The Birth of Ruby – Wigging
In the morning, Ruby is sitting on my desk and waiting patiently for her wig. Taken by her beauty, I stop mid-stride on my way to the desk and admire her smooth, pretty profile bathed in the grey light of the studio. I’m loving the soft lines of her features and her delicate chin and I reach outÂ impulsivelyÂ and stroke her silky cheek with my index finger. As usual, I feel a small pang of regret of having to part with her soon, but quickly chase it away. I can’t allow myself such sentimentality – it’s a slippery slope for an artist.
Making a wig is a messy work. The glue ends up all over my hands and the doll’s head, but the upside is that I don’t have to use any protective surfaces for the doll because glue, no matter how sticky, can not damage a china-painted, porcelain surface. I just scrape it off the face with my metal carving tools once the wig is done and that’s the end of clean up.
My wigging system requires that for the best quality wig, I spend about half an hour holding the strands down in strategic places while the glue sets. This frees up my mind and leaves me with plenty of time to think while both my hands are busy. I get comfortable in my Thinking leather arm chair accented with brass studs, put my feet up on the matching ottoman and with Ruby on my lap, and with her little head in my hands I return to my recurring, unsolvableÂ dilemmas.
……Minimalism vs Excess.
Moderation seems to be the right answer to a lot of things, but not a day goes by without a struggle with my ambivalence towards being an artist who makes objects, thus contributing to consumerism. When I create another doll, I always feel a little guilty of adding more physical clutter into our clutter-filled world. I keep trying to rationalize it by telling myself that the need to create things is a part of human nature. We’ve been crafting stuff with our hands, attributing great value to physical objects Â and hoarding them since the dawn of evolution. It’s been the way of things ever since we grew a big brain and two opposable thumbs.
But with the coming of industrial revolution and modernization of manual labor, our relationship to our valued possession and objects has changed. They became simple to mass produce, readily available and easily disposable andÂ replaceable. A lot of those object make our life easy and enjoyable. I for example, don’t remember how to live without a microwave and I don’t have to spend most of my energy on basic survival. I am largely freed from domesticity and can dedicate my life mostly to the pursuits of creative and intellectualÂ fulfillment and pleasure. And here I am, creating and crafting objects for thatÂ fulfillment. Why?
I despise clutter. I despise gift shops with cheap trinkets and pointless nicknacks. I can’t stand hoarding and never own more than one functional bag (not a purse) at a time. Who cares whether it matches my shoes or not? That’s not what happiness is, no matter what those shallow broads on Sex and the City are trying to sell me. I wonder how many girls that show has simultaneously, liberated,Â emancipatedÂ and damaged?Â But strangely enough, I love watching it. Like a car wreck, I suppose. For the record-I hate Carrie.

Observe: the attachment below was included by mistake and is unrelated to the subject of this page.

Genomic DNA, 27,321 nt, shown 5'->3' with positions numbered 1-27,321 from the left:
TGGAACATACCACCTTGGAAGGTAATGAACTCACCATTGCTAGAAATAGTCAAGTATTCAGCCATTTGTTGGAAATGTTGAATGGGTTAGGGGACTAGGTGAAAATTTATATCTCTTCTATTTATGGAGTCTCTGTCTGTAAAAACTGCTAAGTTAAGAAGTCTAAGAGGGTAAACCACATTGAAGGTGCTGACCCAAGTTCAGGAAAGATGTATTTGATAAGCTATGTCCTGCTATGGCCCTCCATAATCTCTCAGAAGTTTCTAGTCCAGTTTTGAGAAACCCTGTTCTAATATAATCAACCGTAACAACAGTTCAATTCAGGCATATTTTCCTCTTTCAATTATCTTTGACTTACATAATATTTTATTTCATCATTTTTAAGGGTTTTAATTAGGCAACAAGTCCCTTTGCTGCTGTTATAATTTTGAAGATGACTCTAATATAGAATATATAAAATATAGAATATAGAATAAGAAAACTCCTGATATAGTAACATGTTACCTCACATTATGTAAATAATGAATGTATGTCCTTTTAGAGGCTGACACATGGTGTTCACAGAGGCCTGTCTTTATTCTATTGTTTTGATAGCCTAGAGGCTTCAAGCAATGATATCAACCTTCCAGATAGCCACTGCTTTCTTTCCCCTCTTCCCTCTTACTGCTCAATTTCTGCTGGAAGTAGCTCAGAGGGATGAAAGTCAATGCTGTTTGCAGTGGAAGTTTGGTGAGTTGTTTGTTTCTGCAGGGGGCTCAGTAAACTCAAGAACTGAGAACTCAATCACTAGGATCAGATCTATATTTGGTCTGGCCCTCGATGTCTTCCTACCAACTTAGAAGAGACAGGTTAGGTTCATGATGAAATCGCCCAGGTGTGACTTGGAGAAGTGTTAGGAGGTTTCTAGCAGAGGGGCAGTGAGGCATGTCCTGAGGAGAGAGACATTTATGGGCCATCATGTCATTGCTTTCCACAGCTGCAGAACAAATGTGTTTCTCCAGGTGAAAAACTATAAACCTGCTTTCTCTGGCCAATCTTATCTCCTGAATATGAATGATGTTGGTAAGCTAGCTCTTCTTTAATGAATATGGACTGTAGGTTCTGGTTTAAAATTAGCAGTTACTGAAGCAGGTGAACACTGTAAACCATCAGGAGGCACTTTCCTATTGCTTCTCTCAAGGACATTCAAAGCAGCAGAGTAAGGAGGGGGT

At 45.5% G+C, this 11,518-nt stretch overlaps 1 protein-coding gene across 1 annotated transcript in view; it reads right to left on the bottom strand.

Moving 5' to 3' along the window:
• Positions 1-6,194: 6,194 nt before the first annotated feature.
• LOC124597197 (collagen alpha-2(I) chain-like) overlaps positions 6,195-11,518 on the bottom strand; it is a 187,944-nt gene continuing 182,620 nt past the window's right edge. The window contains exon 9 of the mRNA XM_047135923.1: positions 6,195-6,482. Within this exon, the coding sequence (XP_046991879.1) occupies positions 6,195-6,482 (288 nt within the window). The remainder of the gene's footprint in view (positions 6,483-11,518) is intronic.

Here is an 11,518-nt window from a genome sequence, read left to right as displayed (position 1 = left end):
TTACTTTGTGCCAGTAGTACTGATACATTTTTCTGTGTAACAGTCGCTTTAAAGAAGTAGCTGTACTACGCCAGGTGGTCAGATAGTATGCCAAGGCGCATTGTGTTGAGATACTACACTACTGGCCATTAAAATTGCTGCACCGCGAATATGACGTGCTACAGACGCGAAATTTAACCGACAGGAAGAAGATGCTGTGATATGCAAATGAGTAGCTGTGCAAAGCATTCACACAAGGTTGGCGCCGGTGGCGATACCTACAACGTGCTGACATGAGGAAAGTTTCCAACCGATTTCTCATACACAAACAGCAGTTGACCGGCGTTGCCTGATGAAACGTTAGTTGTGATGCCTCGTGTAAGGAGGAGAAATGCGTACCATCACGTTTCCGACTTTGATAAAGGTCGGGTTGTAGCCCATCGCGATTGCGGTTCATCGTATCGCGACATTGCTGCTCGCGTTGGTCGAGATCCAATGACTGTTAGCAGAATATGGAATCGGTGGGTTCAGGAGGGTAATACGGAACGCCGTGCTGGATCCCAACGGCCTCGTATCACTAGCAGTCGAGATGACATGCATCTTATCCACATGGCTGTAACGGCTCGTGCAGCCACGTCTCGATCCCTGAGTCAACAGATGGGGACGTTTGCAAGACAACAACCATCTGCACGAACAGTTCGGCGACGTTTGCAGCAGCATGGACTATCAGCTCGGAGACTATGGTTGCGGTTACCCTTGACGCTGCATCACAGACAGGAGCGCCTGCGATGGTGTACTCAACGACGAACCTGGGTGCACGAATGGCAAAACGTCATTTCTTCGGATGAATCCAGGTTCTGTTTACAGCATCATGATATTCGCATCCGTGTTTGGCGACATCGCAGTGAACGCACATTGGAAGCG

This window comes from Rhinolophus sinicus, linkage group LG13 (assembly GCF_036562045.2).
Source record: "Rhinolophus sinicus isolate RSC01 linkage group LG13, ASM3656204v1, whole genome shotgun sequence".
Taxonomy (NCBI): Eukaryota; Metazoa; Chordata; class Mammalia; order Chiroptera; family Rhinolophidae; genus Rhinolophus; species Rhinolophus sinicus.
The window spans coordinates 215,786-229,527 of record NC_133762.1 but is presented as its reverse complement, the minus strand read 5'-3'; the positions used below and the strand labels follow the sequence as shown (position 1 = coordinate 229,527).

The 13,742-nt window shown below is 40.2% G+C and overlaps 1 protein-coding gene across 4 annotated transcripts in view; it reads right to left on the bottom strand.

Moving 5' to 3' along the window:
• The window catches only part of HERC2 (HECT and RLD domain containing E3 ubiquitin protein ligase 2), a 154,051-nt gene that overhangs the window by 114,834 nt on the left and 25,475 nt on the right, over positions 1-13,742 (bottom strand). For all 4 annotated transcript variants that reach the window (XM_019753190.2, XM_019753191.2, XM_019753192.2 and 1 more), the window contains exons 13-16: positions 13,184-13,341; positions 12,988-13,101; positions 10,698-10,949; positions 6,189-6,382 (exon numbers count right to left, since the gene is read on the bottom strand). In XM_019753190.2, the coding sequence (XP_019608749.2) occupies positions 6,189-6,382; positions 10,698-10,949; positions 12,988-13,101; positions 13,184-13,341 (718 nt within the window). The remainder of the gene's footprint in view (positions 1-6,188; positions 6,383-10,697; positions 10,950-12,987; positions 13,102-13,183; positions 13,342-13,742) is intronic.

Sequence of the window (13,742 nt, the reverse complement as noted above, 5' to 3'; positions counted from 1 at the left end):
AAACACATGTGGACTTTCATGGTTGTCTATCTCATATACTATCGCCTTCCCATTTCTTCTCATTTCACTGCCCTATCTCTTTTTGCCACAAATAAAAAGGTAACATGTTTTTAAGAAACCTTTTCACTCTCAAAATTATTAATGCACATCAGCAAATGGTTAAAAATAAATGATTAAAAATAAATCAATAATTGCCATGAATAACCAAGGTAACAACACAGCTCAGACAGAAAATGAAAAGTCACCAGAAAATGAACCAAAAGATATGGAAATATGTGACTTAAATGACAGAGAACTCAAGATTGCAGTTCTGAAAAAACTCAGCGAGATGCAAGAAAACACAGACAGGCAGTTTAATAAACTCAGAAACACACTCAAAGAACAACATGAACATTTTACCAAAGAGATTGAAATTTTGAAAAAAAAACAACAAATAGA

When the glue in the wig is set, I leave it for several more hours and then wash and brush the hair. I put it back on Ruby while it’s still wet and watch droplets of water run down her forehead as I take this snapshot. She is lovely and I feel another pang of regret.
Now, don’t get me wrong. I love possessions. I love comfort and beauty of interior design and I love some expensive things. But I absolutely don’t own what I don’t need. Having said this, I believe that one can not use moderation when it comes to art. Art must be what it must be, and I love extravagant art. My constantÂ dilemmaÂ with who I am isÂ whetherÂ I’m contributing to the problem of rampant, pointless consumerism, or if I’m somehow adding to the beauty of the world with what I create. Perhaps I’m doing both and I can’t help myself. I can’t stop doing what I do because I’m in love with the process of creation.
But If I must make things with my hands, if I can’t live any other way, then I must make them in a meaningful way. The universe is a fantastic creation that appeared out of the void. If I’m going to add objects to that universe, then I have Â an obligation to honor it with my creations, not clutter it with thoughtless, meaningless, cheap, disposable and forgettable trash. The objects I make, must be more than things-they must become meaningful experiences for people. That’s the only way to justify our possessions. My dolls must enhance theÂ quality of life in some small measure in order to validate their existence. And I vow to do that.
Ruby is complete.
Reminder, this Ruby will be put on eBay on November 25th
This entry was posted on Wednesday, November 24th, 2010 at 9:16 pm
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